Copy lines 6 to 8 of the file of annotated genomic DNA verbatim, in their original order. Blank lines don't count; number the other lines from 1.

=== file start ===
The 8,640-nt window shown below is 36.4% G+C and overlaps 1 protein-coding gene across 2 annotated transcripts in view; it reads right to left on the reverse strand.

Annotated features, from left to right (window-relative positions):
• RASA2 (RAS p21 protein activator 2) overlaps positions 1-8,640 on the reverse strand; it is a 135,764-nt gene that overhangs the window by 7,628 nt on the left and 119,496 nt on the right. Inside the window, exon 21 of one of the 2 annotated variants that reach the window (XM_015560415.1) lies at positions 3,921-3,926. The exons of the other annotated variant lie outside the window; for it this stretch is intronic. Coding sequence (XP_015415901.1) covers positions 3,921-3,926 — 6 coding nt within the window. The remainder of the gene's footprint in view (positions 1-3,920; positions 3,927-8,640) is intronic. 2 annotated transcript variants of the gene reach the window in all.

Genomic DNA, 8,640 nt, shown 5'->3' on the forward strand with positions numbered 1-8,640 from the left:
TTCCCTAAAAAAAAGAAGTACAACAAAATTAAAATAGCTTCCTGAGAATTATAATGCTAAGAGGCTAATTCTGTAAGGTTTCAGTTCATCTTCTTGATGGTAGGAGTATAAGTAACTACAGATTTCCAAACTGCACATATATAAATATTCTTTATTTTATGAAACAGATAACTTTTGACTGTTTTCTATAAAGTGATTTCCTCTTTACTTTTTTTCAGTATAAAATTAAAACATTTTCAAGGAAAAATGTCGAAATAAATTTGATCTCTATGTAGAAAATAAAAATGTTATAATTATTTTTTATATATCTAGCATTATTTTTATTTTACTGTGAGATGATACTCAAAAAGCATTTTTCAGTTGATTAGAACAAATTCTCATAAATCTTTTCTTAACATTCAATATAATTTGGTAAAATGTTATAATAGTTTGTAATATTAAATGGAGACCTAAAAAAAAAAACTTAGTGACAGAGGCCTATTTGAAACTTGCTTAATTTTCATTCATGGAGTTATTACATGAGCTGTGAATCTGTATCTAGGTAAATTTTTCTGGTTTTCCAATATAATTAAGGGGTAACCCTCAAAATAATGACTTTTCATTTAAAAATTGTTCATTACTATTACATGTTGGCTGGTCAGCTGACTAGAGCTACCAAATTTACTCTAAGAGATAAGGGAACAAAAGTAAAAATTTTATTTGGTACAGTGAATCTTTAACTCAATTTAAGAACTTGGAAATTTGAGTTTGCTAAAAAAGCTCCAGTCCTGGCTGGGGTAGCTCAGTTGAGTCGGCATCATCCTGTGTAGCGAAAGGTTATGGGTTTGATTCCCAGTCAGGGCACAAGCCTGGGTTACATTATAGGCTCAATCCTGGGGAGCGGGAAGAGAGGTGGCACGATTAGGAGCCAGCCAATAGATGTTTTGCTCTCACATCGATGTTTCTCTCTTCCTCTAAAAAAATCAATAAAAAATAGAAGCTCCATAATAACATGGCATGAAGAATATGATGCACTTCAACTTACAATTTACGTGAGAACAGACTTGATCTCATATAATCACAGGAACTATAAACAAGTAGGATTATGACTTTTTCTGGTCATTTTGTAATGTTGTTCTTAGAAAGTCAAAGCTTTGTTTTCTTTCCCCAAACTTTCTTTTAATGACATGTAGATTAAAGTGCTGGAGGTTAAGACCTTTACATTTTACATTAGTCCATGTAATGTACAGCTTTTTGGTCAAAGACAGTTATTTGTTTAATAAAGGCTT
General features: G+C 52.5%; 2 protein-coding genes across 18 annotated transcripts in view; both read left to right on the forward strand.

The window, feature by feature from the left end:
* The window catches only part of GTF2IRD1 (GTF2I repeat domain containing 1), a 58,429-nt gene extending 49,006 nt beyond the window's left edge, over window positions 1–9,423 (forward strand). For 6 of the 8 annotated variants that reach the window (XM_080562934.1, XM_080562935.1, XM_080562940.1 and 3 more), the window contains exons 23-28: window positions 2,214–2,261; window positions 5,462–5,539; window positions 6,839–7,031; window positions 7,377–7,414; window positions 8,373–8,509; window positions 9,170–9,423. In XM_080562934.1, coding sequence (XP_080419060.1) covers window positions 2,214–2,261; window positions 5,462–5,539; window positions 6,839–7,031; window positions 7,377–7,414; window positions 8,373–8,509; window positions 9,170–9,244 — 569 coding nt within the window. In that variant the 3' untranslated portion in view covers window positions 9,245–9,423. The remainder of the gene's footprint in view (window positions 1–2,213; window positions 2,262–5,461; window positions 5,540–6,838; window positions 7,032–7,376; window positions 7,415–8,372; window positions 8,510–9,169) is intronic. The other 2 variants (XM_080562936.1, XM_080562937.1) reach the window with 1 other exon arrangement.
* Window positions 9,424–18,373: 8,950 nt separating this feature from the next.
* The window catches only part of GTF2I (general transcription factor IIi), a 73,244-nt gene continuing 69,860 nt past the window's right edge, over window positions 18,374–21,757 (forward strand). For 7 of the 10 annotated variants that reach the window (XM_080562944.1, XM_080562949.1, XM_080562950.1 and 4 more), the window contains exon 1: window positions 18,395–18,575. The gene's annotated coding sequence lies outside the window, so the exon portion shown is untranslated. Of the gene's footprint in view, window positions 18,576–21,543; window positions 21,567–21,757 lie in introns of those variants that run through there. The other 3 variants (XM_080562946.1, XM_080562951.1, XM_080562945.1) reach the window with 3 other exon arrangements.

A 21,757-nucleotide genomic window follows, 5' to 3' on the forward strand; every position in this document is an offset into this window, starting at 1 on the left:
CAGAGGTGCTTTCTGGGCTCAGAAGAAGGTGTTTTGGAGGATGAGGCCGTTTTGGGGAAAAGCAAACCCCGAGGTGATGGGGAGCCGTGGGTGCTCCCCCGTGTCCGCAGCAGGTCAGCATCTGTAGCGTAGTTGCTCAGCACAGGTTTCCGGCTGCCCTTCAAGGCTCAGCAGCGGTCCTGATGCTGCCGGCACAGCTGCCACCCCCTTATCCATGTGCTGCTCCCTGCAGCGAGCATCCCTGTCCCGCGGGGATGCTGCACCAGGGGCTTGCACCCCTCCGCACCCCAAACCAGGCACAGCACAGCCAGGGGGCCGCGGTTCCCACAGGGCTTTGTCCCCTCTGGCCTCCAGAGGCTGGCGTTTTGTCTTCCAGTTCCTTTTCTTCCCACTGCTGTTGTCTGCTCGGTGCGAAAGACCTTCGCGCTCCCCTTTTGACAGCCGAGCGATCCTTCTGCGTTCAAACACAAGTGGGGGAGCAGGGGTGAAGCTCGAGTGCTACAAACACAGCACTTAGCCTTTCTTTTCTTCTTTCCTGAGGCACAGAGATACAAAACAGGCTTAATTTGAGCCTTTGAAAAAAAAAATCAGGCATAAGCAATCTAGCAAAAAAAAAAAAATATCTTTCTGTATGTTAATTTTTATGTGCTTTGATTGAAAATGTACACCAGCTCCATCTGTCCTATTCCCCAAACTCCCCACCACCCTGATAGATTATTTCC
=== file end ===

General features: G+C 52.5%; 2 protein-coding genes across 18 annotated transcripts in view; both read left to right on the forward strand.

The window, feature by feature from the left end:
* The window catches only part of GTF2IRD1 (GTF2I repeat domain containing 1), a 58,429-nt gene extending 49,006 nt beyond the window's left edge, over window positions 1–9,423 (forward strand). For 6 of the 8 annotated variants that reach the window (XM_080562934.1, XM_080562935.1, XM_080562940.1 and 3 more), the window contains exons 23-28: window positions 2,214–2,261; window positions 5,462–5,539; window positions 6,839–7,031; window positions 7,377–7,414; window positions 8,373–8,509; window positions 9,170–9,423. In XM_080562934.1, coding sequence (XP_080419060.1) covers window positions 2,214–2,261; window positions 5,462–5,539; window positions 6,839–7,031; window positions 7,377–7,414; window positions 8,373–8,509; window positions 9,170–9,244 — 569 coding nt within the window. In that variant the 3' untranslated portion in view covers window positions 9,245–9,423. The remainder of the gene's footprint in view (window positions 1–2,213; window positions 2,262–5,461; window positions 5,540–6,838; window positions 7,032–7,376; window positions 7,415–8,372; window positions 8,510–9,169) is intronic. The other 2 variants (XM_080562936.1, XM_080562937.1) reach the window with 1 other exon arrangement.